The May 2015 election win for the Conservatives surprised many, with David Cameron emerging as the undisputed champion in the political arena. The subsequent resignation from three of the leading political parties leaves him as the undisputed political leader following their election defeats.  It would not be amiss to liken Cameron from a political standpoint to another recent ‘champion’ – Floyd Mayweather Jnr – who defeated Manny Pacquiao to assert his position as the undefeated and undisputed boxing champion of the world.  In fact, it now appears that Miliband, Clegg and Farage were actually pretenders to the crown.
Although having a slim majority, the Conservative party no longer has to concern itself with pandering to the demands of a smaller coalition partner as it had done previously for 5 years. It can, to a greater extent, be the author of its own (mis)fortune. Theresa May, who remains home secretary, has been quick to revisit the controversial Communications Data Bill or, ‘Snoopers’ Charter,’ in an effort to pass through legislation that will cause a further infringement of rights to those it is arguably aimed at targeting: Muslim communities. She will have undoubtedly celebrated Nick Clegg’s failure to get reelected in view of his previous opposition to her attempts to introduce this as a new law while serving as deputy prime minister in the recent coalition government. 
With the other major parties politically weakened by this defeat and subsequent resignations, what are the societal implications of a Conservative government? We only have to look at how the previous one fared between the 80s and mid-90s to get a glimpse of what may be in store.
Thatcherism became the political ideology that polarised society for many years afterwards. Admittedly, some progressive policies emerged from Margaret Thatcher’s leadership like the ‘right to buy’ scheme for council tenants. Policies introducing schemes like this that directly impacted many among the working classes, enabling them to climb the first rung of the property market, are among the positive legacies left by that government. The emergence of young upwardly mobile professionals (Yuppies) during the 80s was another positive societal development under the Thatcherite government.  While a few die-hard conservatives will continue to laud that particular era, we cannot forget the darker legacy of Thatcherism: the Brixton , Tottenham (Broadwater Farm)  and Toxteth  riots, the unions and miners’ strikes, Stephen Lawrence’s murder and the subsequent Macpherson Report that identified ‘institutionalised racism’.  Added to this, soaring unemployment and the rictus gap between working and middle classes exposed the economic, social and regional divide that was exacerbated by the government during that period.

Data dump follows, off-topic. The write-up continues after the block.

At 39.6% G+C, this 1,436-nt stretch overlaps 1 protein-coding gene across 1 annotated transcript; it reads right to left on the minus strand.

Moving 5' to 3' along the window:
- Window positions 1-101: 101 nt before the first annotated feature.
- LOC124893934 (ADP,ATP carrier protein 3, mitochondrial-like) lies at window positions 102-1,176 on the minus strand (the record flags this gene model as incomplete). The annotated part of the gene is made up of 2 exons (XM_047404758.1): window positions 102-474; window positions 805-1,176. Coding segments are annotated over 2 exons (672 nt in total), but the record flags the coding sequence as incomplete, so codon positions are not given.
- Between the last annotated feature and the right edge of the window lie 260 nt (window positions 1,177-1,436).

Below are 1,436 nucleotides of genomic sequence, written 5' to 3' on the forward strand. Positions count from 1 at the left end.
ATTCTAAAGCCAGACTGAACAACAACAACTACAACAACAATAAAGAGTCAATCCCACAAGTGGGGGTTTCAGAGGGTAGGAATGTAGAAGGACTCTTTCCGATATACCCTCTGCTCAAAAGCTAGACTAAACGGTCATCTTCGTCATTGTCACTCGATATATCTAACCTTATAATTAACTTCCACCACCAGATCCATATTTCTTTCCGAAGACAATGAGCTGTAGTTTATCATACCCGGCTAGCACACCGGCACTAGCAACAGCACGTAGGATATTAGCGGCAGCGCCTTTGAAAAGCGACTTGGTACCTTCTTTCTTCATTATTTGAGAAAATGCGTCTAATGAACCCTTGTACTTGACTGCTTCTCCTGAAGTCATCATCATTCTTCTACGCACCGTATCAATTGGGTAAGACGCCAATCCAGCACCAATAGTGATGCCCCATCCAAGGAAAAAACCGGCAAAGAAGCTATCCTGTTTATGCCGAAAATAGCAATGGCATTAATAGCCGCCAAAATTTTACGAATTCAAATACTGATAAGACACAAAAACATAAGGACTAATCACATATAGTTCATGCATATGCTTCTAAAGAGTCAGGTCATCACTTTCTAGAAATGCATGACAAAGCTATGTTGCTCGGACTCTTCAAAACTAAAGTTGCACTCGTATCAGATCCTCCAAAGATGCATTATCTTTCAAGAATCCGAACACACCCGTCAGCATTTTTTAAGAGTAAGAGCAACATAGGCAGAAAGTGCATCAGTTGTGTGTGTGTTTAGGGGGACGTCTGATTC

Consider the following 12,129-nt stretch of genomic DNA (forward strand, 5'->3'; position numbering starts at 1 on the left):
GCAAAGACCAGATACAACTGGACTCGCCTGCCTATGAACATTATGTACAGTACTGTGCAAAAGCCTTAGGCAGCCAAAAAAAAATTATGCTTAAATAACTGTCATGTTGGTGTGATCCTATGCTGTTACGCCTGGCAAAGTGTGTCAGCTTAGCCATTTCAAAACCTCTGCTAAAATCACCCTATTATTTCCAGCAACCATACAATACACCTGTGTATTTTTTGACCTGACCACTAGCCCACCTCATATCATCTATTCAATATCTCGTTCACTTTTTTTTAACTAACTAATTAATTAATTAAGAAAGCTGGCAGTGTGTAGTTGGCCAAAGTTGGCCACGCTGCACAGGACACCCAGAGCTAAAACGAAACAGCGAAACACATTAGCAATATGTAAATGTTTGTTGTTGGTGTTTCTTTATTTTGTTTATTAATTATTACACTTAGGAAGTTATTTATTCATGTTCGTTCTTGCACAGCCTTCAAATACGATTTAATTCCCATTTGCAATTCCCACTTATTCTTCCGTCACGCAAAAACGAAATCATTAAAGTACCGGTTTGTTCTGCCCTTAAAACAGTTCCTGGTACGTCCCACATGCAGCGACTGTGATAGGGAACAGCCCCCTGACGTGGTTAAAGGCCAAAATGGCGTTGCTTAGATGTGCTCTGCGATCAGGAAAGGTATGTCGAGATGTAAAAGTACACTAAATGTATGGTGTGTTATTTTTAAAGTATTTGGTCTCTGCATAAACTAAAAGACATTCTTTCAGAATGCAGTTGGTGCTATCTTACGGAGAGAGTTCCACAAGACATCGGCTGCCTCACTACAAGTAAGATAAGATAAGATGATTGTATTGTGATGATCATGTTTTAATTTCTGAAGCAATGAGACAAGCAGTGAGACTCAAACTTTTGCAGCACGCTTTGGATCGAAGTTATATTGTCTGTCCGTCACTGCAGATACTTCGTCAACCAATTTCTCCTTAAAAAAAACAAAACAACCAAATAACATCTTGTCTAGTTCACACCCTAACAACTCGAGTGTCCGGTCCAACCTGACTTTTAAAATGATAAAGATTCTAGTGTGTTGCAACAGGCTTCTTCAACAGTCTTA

In light of the above observations, some questions for the existing Conservative government should be asked:
- Has the institutionalised racism of the 80s been replaced with institutionalised Islamophobia – especially the type witnessed by Michael Gove during his tenure as former education secretary?
- Will the potentially new ‘Snooper’s Charter’, alongside recent changes to the ‘Stop and Search’ legislation, form the basis of a new type of ‘Suss’ law (used in the 80s against black communities)  and instead, target Muslim communities?
- Will the crass definition of non-violent extremism be widened even further beyond its current scope to marginalise an even wider section of Muslims who, while adhering to socially conservative values, are clear about their British identity and positively contribute towards society?
Undoubtedly, this particular government aspires to introduce a few policies that aim to benefit poorer elements of society as well as the more affluent. Its manifesto enabling housing association tenants to purchase their homes resembles that of its conservative predecessor. The party has also been good for business, so much so that even Lord Alan Sugar resigned from the Labour party following their election defeat due to the party’s ‘anti-enterprise’ policies.
Scaremongering tactics formed part of the Conservative party’s election campaign. However, this has also been a strategy used previously by Labour warning voters against choosing the Conservative party. Their premise was for the electorate to: ‘Be Afraid. Be Very Afraid.’ Clearly, the warning went unheeded on this occasion. Therefore, the only conclusion to draw from this is that, for the majority of Britons, it has been a case of ‘better the devil you know’ in view of the other leading parties’ inability to convince us that they could provide a better alternative to what is currently on offer.
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